Raucous energy and heavy riffs makes for music you want to lose your shit to. Broadbay are championing this, gaining a reputation on the road as well as in Brighton for a mighty live show by bringing emotionally-tainted 90s grunge rock that will have you stage diving in seconds. Just check out their epic 360° music video for their newest single ‘Long Term Plan’ and you’ll get the idea. On Tuesday 23rd February they start three consecutive release shows (prepare yourselves) for their upcoming six track Long Term Plan EP, so we met up with James Willet, Bill Wood and Angus McAlpine to find out more about Broadbay.
Howland have been causing quite a stir! The pop-rockers have been playing raucous show all over the south coast as well as leaving a lasting mark on support slots with Fickle Friends, High Tyde and Clean Cut Kid. The rawness of their latest single, ‘No Way’, strikes an emotional chord that any love torn individual will latch onto from its very beginning, finding solace in the raucous, untamed body of the track that is sure to replicate well live. Ahead of their first headline show at The Hope & Ruin on 21st February, we met up with the Brighton-based four-piece to find out more about Howland.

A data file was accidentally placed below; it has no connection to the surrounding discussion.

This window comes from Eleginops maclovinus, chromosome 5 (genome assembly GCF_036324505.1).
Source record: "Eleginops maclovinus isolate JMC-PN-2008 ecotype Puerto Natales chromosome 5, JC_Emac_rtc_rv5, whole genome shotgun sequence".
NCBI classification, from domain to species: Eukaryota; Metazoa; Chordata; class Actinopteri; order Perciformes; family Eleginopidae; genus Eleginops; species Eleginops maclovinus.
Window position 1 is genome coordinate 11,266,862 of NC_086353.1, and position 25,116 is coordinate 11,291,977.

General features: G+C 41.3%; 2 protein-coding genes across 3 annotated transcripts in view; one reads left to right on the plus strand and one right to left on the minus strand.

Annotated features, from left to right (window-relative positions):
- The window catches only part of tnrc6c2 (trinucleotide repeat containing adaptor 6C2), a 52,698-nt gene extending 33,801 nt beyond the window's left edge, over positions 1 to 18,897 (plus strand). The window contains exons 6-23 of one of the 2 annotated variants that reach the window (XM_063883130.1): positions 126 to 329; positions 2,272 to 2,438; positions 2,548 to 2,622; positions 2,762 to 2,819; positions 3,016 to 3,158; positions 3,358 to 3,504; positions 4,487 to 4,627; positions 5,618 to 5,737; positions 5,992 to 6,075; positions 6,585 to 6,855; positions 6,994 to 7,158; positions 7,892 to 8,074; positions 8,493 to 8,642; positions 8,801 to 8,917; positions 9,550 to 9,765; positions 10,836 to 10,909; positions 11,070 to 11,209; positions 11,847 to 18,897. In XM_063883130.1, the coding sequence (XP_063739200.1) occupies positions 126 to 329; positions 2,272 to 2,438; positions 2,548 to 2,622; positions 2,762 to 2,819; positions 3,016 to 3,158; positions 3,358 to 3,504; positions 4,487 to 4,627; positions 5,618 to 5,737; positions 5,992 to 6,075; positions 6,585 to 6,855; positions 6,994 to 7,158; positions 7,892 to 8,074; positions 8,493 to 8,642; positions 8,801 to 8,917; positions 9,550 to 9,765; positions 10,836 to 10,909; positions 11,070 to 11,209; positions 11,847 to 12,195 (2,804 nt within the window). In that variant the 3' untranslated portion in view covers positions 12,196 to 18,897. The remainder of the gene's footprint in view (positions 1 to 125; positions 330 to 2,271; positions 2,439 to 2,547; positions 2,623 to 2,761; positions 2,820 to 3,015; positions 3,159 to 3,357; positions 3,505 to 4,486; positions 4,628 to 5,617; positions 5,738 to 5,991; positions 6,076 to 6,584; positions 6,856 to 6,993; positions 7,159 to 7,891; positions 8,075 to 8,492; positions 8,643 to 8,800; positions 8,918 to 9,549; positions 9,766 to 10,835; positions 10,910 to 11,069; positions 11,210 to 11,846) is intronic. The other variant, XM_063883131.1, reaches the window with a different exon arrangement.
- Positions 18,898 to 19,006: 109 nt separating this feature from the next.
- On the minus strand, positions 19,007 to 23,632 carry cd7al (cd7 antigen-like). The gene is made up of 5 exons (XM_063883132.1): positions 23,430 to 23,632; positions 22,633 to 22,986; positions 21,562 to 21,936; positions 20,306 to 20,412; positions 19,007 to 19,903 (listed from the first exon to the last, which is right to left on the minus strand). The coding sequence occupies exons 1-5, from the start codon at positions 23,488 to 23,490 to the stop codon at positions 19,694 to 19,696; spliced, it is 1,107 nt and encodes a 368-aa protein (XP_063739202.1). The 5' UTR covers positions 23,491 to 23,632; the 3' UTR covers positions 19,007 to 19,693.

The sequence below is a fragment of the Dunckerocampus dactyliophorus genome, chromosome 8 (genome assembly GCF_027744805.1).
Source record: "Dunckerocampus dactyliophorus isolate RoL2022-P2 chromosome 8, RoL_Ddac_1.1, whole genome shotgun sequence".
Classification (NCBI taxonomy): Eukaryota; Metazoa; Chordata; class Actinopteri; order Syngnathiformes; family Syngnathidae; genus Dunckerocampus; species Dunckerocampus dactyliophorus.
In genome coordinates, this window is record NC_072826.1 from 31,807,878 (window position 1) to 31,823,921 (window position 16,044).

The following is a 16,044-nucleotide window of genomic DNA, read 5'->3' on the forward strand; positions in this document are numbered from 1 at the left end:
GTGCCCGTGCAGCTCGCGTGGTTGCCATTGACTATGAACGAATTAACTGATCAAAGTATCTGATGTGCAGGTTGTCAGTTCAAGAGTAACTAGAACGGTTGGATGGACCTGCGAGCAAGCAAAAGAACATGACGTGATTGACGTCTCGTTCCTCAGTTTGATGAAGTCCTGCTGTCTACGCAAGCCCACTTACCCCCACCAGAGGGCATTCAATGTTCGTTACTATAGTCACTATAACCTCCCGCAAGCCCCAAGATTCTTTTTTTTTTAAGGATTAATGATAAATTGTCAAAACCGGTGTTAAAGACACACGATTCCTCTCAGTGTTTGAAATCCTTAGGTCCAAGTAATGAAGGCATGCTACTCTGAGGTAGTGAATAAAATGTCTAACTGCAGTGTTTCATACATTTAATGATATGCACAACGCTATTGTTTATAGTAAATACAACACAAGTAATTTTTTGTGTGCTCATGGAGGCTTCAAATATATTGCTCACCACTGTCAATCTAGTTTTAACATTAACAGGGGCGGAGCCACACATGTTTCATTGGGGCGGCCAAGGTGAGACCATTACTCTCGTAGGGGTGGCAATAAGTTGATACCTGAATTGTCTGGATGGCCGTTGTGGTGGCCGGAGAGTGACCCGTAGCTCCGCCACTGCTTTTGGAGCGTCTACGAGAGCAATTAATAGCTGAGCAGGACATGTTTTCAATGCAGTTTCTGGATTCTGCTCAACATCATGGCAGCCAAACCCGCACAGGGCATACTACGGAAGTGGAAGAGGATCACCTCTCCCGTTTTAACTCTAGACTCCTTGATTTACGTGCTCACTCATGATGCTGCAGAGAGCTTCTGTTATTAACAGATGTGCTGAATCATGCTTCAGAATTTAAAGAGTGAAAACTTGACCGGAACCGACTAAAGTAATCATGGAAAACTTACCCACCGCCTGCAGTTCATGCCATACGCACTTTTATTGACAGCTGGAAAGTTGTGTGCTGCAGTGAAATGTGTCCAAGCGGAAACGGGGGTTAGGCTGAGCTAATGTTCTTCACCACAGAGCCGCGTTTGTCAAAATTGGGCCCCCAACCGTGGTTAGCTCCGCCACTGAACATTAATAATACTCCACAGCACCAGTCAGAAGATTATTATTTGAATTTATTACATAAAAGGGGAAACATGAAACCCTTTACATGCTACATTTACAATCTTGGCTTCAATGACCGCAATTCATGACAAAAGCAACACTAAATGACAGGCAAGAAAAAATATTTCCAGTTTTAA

Montreal singer-songwriter and multi-instrumentalist Leif Vollebekk is about unveil his new album, Twin Solitude, via Secret City Records. The third track off the album, the beautifully raw and minimalist ‘Elegy’ has gone viral, thanks to the striking video that accompanies the track. Directed by Kaveh Nabatian, the ‘Elegy’ video was filmed in a Florida beach town that Leif frequented as a child. During filming, he danced in the dunes through sunset, followed by Nabatian with a camera strapped to him and a speaker attached so they could hear the song. The pair danced up and down the dunes all day, until it got dark and they were kicked off the beach.
There’s an airy quietness and glacial beauty to much of Twin Solitude, an album that was apparently written very quickly, almost stream-of consciousness-like in the lyric department. And because of that there is passionate honesty throughout, a work of unpasteurised elegance, written pretty much in-the-moment and recorded live, on to tape.